Indian telecom’s weird spectrum story is getting weirder by the day. That’s not just because five different parties (armed forces, department of telecom, GSM operators, CDMA operators, and the telecom regulator, TRAI) are involved in the melee, it’s also because claims and counter claims are further muddying the waters.
We’ll come to that in a bit, but here’s the more interesting bit: Notwithstanding the alleged spectrum scarcity, new applicants have queued up for unified licences, which will allow them to offer everything from mobile telephony to fixed telephony to internet services.
Their names (and profiles) are interesting to say the least. There’s a Swan that has applied for 14 licences (every circle needs a separate licence, and there are 23 circles in the country), a Cheetah that wants two, Bycell five, Alliance Infratech and Datacom Solutions 22 each, S. Tel. six. Besides, there are others like real estate developer Parsvnath, which has also applied for 22 licences.
Of course, the existing players are part of the beeline. The Essar group has applied for 21 licences, the Tatas three, Spice 20, Idea nine and HFCL 21. In all there are 160 fresh applications that have piled up, never mind that there are 136 operators already in the market.
Coming back to the spectrum brouhaha, DoT officials say that there are 22 licensees who have not been able to kick-start operations because they haven’t been allotted any spectrum, simply because there’s none to spare. The industry regulator, TRAI, however, says that’s far from the case.
In its recent recommendations it states that “the allocated spectrum with existing operators by itself can serve up to 450 million subscribers, or more than twice the present 190 million mobile subscribers,” and slams operators for not optimising the usage of spectrum.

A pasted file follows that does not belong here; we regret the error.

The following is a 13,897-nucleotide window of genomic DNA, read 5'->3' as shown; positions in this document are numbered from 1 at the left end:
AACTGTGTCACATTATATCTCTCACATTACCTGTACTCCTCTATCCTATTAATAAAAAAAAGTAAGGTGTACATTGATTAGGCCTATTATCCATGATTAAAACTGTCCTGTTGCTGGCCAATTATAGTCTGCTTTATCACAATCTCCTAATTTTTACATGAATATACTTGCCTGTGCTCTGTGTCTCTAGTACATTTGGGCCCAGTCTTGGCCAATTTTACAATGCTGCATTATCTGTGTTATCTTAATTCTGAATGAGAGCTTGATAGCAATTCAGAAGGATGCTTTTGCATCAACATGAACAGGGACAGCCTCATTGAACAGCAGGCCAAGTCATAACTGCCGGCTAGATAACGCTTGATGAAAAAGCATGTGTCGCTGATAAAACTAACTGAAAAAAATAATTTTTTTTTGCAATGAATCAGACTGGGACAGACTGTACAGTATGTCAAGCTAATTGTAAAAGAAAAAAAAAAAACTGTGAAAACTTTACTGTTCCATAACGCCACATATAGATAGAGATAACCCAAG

Needless to say, the operators have a very different story to tell. “The GSM operators have been facing a severe crunch on spectrum and waiting for months or even years to get spectrum,” says T.V. Ramachandran, Director General of the GSM operators’ lobby, COAI. In fact, earlier this month, COAI issued a legal notice to the DoT demanding that GSM operators be given requisite spectrum as per the criteria laid down by the government.
Ramachandran claims that the nonavailability of spectrum is affecting operators both financially as well as operationally, since their network roll-outs or expansion are affected.
It’s unlikely that the spectrum saga will reach a denouement before next year. For a couple of reasons: One, the spectrum policy is hanging fire (it was expected end of June) and, two, the armed forces are unlikely to vacate spectrum before early next year. And that’s the best case scenario.